October 26, 2009
The public and private sectors in the United States together spend over $500 billion a year on infrastructure projects, including highways and airports, water and energy utilities, dams, waste disposal sites and other environmental facilities, schools, and hospitals. The federal government makes a significant contribution to that investment through its direct expenditures and the subsidies it provides indirectly through the tax system, which are sometimes referred to as tax expenditures. Today CBO and the Joint Committee on Taxation (JCT) released a study on the importance of tax preferences, the types of tax-preferred bonds used in financing infrastructure, and the economic efficiency of such bonds.
That study concludes that the amount that the federal government forgoes through tax-exempt bond financing is greater than the associated reduction in borrowing costs for state and local governments. Some analysts have estimated the magnitude of that differential and conclude that several billion dollars each year may simply accrue to bondholders in higher income-tax brackets without providing any cost savings to borrowers.
The Importance of Tax Preferences in Financing Infrastructure
Most federal tax expenditures for infrastructure are the result of tax preferences granted for bonds that state and local governments issue to finance capital spending on infrastructure. Those tax preferences reduce borrowing costs. The amount of tax-preferred debt issued to finance new infrastructure projects undertaken by the public and private sectors totaled $1.7 trillion from 1991 to 2007. About three-quarters of those bond proceeds, or roughly $1.3 trillion, was for capital spending on infrastructure by states and localities, and the remainder was used to fund private capital investment for projects that serve a public purpose, such as schools and hospitals. That $1.3 trillion amounted to over one-half of the $2.3 trillion in capital spending on infrastructure by state and local governments (that is, net of federal grants and loan subsidies).
Tax preferences for debt are attractive to states and localities because they generally allow those governments to exercise broad discretion over the types of projects they finance and the amount of debt they issue. But unlike direct expenditures, tax expendituresincluding tax preferences for state and local bondsare not subject to the annual appropriation process that determines federal outlays for infrastructure and other discretionary programs. As a result, the cost of tax subsidies for infrastructure is not readily apparent, making the design of cost-effective tax preferences all the more important. For fiscal years 2008 to 2012, federal revenues forgone through the tax-exemot bond financing of infrastructureboth for new investments and for the financing of existing debtare estimated to exceed $26 billion annually.
The Types of Tax-Preferred Bonds and Their Characteristics
The Internal Revenue Code provides for three forms of tax-preferred state and local bonds:
- Tax-exempt bonds pay interest to the bondholder that is not subject to federal income tax. They are the most well established type of tax-preferred debt (tax exemption dates to the beginning of the federal income tax in 1913) and are issued to finance either the general functions of state and local governments or selected projects undertaken by the private sector. Tax-exempt bonds reduce the issuers borrowing costs because purchasers of such debt are willing to accept a lower rate of interest than that of taxable debt of comparable risk and maturity.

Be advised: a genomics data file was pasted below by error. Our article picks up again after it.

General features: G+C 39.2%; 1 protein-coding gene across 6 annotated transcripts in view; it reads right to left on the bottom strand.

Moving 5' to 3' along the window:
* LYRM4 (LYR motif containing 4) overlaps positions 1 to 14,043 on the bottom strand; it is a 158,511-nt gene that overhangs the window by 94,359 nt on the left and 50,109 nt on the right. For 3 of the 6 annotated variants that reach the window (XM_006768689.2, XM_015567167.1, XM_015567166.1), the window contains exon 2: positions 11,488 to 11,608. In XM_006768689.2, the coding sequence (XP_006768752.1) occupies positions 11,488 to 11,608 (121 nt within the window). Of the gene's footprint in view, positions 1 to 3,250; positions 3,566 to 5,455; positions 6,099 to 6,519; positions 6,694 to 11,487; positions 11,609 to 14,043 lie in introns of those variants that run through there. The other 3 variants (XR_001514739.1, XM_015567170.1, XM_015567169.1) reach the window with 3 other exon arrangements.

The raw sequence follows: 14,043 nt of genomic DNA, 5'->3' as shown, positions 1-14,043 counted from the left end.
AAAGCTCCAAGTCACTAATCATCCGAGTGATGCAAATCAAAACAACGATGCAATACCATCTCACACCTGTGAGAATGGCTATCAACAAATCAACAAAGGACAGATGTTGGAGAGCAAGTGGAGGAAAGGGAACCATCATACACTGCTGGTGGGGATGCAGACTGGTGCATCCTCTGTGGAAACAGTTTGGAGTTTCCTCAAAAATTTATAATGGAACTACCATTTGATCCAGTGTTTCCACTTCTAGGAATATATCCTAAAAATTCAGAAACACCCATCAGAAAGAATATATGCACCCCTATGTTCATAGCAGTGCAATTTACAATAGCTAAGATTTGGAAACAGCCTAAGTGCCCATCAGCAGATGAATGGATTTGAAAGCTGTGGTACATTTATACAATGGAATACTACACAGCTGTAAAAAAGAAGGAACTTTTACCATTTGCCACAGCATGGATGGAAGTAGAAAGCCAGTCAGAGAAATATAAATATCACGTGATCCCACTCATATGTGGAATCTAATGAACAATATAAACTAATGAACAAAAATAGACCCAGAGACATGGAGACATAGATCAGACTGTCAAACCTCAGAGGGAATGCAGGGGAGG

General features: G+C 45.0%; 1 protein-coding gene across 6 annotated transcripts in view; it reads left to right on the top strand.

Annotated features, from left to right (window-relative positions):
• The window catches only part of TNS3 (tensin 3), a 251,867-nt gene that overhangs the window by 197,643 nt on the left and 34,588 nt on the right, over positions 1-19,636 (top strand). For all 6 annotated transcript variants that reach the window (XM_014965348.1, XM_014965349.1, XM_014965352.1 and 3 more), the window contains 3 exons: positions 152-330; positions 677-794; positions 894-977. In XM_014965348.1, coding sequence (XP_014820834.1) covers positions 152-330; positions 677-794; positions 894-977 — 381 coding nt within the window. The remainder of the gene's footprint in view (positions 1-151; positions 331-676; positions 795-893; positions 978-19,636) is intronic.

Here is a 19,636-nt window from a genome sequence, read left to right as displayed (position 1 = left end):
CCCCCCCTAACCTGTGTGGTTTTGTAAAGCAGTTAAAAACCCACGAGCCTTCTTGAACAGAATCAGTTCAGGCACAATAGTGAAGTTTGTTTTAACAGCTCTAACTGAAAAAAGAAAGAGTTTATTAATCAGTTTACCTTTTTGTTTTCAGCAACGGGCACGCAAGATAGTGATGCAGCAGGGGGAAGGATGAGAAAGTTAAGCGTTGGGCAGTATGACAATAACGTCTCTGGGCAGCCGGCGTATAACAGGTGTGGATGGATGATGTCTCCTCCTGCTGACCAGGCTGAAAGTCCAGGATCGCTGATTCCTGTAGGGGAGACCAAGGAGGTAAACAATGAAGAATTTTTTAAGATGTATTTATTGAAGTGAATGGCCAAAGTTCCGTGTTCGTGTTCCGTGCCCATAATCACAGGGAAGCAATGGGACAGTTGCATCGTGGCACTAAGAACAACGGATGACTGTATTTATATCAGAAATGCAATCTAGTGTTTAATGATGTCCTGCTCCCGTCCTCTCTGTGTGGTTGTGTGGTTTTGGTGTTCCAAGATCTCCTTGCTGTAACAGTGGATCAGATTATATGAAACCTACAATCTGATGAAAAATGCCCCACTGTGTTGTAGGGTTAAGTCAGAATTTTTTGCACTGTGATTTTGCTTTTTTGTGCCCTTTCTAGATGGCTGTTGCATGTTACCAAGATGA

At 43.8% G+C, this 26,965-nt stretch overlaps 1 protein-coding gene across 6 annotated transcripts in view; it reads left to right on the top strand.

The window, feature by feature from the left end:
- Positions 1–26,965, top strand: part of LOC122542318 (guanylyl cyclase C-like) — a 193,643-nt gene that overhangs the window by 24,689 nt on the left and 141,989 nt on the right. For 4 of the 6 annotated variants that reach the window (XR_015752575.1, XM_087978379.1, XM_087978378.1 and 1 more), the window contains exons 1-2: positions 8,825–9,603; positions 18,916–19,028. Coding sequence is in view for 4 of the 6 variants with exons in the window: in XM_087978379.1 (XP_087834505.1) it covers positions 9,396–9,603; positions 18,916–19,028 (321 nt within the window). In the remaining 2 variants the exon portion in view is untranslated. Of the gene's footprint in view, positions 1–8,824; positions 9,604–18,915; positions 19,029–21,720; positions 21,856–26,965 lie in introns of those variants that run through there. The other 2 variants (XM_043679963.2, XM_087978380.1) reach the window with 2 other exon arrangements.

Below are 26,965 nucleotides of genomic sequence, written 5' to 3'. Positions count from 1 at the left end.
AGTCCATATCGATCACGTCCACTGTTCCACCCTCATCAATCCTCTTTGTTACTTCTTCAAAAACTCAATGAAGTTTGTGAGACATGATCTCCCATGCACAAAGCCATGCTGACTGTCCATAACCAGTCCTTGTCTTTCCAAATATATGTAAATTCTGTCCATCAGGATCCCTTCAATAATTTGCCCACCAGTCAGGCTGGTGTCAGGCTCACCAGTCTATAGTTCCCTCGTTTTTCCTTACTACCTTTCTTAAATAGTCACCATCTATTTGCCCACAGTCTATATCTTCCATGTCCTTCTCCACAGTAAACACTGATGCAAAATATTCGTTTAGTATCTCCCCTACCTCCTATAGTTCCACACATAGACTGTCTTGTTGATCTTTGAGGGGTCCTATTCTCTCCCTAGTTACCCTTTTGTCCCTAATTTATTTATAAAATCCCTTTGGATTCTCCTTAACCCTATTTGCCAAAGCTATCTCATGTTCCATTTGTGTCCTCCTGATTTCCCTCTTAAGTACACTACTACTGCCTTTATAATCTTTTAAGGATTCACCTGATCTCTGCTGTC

- Tax-credit bonds, by contrast, generally provide a credit against the bondholders overall federal income tax liability. They are much more recent in origin, and the outstanding amount of tax-credit bonds currently is minuscule in comparison with that of tax-exempt bonds.
- Direct-pay tax-credit bonds, in effect, require the federal government to make cash payments to the issuer of the bond in an amount equal to a portion of each of the interest payments the issuer makes to the bondholder. Such bonds, which were created by the American Recovery and Reinvestment Act of 2009 (ARRA, Public Law 111- 5), in part because the direct payment to the issuer represents a deeper subsidy to the issuer than the provision of a tax credit represents to the bondholder.
Increasing the Economic Efficiency of Tax-Preferred Bond Financing
Replacing tax-exempt interest with tax credits could, in principle, increase the efficiency of financing infrastructure with tax-preferred debt. Tax-credit bonds transfer to issuers all of the federal revenues forgone through the tax preference; in addition, the amount of the tax credit can be varied across types of infrastructure projects, thus bringing the federal revenue loss in line with the benefits expected from the investment.
Nevertheless, tax-credit bond programs have not been particularly well received by the market for a number of reasons, including the limited size and temporary nature of tax-credit bond programs and the absence of rules for stripping and selling credits. That situation is likely to change, however, as a result of the ARRA, which greatly expanded the size and range of tax-credit bond programs. As those new programs are implemented, it will be possible to gauge more accurately the practical advantages and disadvantages of tax-credit bonds.
This study was prepared by Nathan Musick of CBOs Microeconomic Studies Division and the staff of JCT.